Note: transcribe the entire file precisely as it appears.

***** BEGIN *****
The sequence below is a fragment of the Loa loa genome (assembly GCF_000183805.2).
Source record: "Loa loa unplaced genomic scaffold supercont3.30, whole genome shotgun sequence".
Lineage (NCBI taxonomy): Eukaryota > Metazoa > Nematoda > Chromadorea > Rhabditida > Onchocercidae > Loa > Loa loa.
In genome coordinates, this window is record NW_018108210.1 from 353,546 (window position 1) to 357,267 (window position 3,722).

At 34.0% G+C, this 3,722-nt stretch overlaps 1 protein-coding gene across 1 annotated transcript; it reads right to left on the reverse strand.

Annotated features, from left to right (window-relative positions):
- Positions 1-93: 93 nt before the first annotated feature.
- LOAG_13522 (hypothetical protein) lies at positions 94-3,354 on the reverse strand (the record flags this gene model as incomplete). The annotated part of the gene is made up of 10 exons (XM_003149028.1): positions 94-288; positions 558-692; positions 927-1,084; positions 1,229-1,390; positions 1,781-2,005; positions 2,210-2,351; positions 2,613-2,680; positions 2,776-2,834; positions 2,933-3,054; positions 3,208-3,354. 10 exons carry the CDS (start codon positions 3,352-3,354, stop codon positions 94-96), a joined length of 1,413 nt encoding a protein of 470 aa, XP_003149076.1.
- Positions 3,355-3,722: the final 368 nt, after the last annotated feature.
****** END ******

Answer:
The sequence below is a fragment of the Loa loa genome (assembly GCF_000183805.2).
Source record: "Loa loa unplaced genomic scaffold supercont3.30, whole genome shotgun sequence".
Lineage (NCBI taxonomy): Eukaryota > Metazoa > Nematoda > Chromadorea > Rhabditida > Onchocercidae > Loa > Loa loa.
In genome coordinates, this window is record NW_018108210.1 from 353,546 (window position 1) to 357,267 (window position 3,722).

At 34.0% G+C, this 3,722-nt stretch overlaps 1 protein-coding gene across 1 annotated transcript; it reads right to left on the reverse strand.

Annotated features, from left to right (window-relative positions):
- Positions 1-93: 93 nt before the first annotated feature.
- LOAG_13522 (hypothetical protein) lies at positions 94-3,354 on the reverse strand (the record flags this gene model as incomplete). The annotated part of the gene is made up of 10 exons (XM_003149028.1): positions 94-288; positions 558-692; positions 927-1,084; positions 1,229-1,390; positions 1,781-2,005; positions 2,210-2,351; positions 2,613-2,680; positions 2,776-2,834; positions 2,933-3,054; positions 3,208-3,354. 10 exons carry the CDS (start codon positions 3,352-3,354, stop codon positions 94-96), a joined length of 1,413 nt encoding a protein of 470 aa, XP_003149076.1.
- Positions 3,355-3,722: the final 368 nt, after the last annotated feature.